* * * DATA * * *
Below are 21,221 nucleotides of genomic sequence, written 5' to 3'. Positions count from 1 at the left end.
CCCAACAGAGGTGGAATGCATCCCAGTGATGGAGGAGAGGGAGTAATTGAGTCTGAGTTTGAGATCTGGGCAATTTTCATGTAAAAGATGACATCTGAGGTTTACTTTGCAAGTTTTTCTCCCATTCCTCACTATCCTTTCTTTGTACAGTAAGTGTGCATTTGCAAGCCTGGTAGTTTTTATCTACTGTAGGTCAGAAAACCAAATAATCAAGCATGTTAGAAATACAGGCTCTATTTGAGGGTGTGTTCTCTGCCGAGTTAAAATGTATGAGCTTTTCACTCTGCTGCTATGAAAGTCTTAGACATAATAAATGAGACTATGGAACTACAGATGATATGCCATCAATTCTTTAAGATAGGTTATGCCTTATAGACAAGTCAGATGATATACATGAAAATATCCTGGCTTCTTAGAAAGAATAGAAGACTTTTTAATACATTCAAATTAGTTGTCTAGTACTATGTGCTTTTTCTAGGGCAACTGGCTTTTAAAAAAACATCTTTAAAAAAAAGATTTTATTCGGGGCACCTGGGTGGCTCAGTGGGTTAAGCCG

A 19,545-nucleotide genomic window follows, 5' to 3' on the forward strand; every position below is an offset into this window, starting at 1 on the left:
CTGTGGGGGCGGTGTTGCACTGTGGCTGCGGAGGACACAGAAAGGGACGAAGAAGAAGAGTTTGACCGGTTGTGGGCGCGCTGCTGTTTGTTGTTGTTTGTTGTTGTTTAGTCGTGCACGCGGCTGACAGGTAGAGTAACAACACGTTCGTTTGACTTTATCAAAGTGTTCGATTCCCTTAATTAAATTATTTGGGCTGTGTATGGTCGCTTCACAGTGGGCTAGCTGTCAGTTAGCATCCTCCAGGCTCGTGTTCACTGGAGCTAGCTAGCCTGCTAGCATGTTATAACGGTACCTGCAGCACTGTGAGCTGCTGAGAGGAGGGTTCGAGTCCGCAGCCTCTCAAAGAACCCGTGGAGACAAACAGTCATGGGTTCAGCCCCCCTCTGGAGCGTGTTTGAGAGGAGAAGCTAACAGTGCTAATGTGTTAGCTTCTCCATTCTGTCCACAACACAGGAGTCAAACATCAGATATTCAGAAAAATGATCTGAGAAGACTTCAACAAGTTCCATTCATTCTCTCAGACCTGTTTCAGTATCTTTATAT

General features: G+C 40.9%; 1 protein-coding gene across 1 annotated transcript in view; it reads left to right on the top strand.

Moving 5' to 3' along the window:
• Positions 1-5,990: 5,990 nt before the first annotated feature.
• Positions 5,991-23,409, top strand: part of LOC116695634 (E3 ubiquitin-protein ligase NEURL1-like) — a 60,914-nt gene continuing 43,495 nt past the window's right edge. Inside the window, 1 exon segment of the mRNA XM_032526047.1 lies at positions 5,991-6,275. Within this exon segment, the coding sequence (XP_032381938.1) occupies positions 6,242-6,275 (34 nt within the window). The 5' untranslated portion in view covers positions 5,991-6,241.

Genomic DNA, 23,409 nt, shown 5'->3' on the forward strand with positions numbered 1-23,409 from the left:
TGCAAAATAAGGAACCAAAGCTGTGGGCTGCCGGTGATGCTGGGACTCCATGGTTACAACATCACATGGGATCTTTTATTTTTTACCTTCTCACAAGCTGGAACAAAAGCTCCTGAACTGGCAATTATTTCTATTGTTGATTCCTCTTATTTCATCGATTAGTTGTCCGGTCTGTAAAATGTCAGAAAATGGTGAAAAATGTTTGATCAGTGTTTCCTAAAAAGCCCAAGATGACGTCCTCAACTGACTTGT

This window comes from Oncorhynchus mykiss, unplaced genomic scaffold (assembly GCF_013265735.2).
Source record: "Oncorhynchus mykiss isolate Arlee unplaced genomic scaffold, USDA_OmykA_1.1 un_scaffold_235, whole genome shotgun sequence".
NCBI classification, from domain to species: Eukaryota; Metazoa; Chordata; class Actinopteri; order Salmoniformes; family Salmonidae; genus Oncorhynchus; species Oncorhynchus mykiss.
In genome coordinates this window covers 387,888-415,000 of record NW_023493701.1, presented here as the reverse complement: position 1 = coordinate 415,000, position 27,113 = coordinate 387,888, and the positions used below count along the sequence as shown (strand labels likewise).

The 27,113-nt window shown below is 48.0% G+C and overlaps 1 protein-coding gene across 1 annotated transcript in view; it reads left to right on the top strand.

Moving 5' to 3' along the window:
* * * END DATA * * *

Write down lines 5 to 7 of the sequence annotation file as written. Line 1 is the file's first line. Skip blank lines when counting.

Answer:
General features: G+C 40.9%; 1 protein-coding gene across 1 annotated transcript in view; it reads left to right on the top strand.

Moving 5' to 3' along the window:
• Positions 1-5,990: 5,990 nt before the first annotated feature.